Don’t be afraid to talk about the person who has died. People in your life might not mention their name because they don’t want to upset you. But if you feel you can’t talk to them, it can make you feel isolated.
Anniversaries and special occasions can be hard. Tony suggests doing whatever you need to do to get through the day. This might be taking a day off work or doing something that reminds you of that person, such as taking a favourite walk.
If you need help to move on
Each bereavement is unique, and you can’t tell how long it will last. “In general, the death and the person might not constantly be at the forefront of your mind after around 18 months,” says Tony. This period may be shorter or longer for some people, which is normal.
Your GP or a bereavement counsellor can help if you feel you’re not coping. Some people also get support from a religious minister.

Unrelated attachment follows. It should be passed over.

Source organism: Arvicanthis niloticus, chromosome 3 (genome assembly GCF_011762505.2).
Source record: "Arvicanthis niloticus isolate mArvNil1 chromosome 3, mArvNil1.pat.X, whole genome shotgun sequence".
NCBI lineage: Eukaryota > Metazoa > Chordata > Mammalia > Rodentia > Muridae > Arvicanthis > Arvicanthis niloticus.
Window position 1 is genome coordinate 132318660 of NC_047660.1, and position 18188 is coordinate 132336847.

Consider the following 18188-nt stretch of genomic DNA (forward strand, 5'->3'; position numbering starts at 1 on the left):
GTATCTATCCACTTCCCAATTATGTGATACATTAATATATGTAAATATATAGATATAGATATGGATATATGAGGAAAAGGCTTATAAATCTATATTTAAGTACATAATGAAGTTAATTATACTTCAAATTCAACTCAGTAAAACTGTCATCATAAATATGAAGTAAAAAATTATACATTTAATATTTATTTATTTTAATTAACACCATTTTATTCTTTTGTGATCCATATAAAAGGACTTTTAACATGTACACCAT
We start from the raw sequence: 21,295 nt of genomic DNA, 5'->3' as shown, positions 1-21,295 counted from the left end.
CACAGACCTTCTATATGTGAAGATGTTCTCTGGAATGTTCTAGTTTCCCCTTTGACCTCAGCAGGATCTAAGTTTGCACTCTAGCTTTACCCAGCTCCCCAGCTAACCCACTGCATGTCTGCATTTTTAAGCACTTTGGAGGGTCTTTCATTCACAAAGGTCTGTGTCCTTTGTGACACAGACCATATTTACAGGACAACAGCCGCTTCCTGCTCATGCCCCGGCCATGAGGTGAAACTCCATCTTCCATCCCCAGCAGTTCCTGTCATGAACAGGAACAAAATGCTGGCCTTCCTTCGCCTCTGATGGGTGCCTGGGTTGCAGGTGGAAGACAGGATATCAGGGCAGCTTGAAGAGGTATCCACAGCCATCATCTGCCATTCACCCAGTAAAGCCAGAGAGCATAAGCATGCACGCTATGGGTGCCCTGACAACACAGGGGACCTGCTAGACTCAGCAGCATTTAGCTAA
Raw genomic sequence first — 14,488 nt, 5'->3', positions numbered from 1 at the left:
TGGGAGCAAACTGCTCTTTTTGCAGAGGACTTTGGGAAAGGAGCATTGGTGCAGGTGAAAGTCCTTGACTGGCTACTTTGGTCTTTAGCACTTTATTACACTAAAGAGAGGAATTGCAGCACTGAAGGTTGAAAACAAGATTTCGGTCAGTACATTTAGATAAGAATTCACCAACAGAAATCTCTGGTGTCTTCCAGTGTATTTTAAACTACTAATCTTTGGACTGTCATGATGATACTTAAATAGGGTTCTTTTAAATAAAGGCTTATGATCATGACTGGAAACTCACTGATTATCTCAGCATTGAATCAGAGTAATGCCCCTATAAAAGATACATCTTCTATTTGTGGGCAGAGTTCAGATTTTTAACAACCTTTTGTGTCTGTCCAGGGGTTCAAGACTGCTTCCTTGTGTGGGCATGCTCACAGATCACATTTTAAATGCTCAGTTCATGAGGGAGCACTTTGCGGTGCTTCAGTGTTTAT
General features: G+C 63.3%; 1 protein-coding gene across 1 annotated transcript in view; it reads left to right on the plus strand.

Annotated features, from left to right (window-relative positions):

You might need help if:
- you can’t get out of bed
- you neglect yourself or your family – for example, you don’t eat properly
- you feel you can’t go on without the person you’ve lost
- the emotion is so intense it’s affecting the rest of your life – for example, you can’t face going to work or you’re taking your anger out on someone else
These feelings are normal – as long as they don’t last for a long time. “The time to get help depends on the person,” says Tony.
“If these things last for a period that you feel is too long or your family say they’re worried, that’s the time to seek help. Your GP can refer you, and they can monitor your general health.”
Some people turn to alcohol or drugs during difficult times. Get help cutting down on alcohol, or see the HSE for information on drugs.
Counselling if someone is dying
If someone has an incurable illness, they and their loved ones can prepare for bereavement.
“Practical things can help, such as discussing funeral arrangements together and making a will,” says Tony
Bereavement counsellors also offer pre-bereavement care, helping patients and their family cope with their feelings.
This can be especially important for children, Tony explains. “Children’s stress levels are at their highest before their family member dies, so support during this time is important.”
Find out more about children and bereavement from https://www.childhoodbereavement.ie/